Serviceability Requirements as Service CAD Geometry

Deployed via CADPDM, USE* Automotive’s methods for Swept Service Volumes have proved their worth in many environments and contexts as a simple and failsafe way to represent critical aspects of serviceability requirements to the entire collaborative engineering community.

Ian Smith, Operations Manager, USE* Automotive

Digital serviceability support from USE* Automotive promotes and enculturates a design for serviceability mindset into product development activities. USE* classify these services as SERP (Service Evaluation and Repair Process), reflecting both the competent expertise that we provide to support this function and our out of the box process toolset that we can deploy and adapt to any of our customers’ product development PLM systems.

Swept Service Volumes are a critical aspect of this process, acting as sleeping ambassadors for the serviceability message embedded in the CADPDM package arena.

The Challenge

Service access and withdrawal strategies for a priority component are dependant on the vehicle package as a whole.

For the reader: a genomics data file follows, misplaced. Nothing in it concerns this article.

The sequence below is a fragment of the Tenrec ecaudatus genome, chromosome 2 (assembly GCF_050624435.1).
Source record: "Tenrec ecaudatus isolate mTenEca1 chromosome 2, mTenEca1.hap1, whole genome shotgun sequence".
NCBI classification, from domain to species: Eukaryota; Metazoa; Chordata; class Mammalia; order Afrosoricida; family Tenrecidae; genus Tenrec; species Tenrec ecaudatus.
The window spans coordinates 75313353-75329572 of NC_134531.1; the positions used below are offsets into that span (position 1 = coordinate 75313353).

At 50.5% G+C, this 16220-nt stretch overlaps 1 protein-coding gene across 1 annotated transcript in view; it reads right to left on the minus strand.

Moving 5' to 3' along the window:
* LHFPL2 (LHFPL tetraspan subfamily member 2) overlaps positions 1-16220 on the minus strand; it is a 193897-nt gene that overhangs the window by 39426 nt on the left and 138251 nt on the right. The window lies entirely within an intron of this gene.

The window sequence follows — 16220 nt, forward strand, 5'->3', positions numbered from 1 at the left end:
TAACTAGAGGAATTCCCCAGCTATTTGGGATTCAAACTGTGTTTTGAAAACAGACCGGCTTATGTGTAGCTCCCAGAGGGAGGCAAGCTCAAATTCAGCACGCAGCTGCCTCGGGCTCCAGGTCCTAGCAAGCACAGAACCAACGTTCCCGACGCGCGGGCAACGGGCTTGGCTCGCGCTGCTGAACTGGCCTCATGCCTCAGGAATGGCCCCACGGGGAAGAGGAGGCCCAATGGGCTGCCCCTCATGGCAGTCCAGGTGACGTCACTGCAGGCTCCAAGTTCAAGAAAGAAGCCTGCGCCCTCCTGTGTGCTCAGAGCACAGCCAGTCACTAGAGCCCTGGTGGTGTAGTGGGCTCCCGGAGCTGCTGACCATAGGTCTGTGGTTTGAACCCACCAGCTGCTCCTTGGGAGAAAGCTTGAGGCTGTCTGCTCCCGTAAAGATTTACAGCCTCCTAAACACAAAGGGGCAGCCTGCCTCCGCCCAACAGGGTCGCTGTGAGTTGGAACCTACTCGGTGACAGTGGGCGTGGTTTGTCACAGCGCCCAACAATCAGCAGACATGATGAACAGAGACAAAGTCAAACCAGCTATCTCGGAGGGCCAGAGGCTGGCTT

For example, the design and package of an alternator assembly must ensure that the retaining bolts and electrical harness connections are orientated in a way that it is possible to access by hand, and with a standard workshop tool, from either above or below the engine bay, or via the wheel arch.

While these considerations will be discussed between the engineer responsible for the alternator and the service engineers responsible for the service strategy, delivery of the actual comprehensive service solution is not limited to just these two individuals. This is because any access strategy relies on all of the surrounding components being designed and packaged with this same strategy in mind. For example, if it is decided that an access strategy from beneath the engine bay is preferable, then the routing of a solid air conditioning pipe below the alternator can individually render the service access strategy unfeasible without the air conditioning engineer necessarily being aware of the issue or requirement.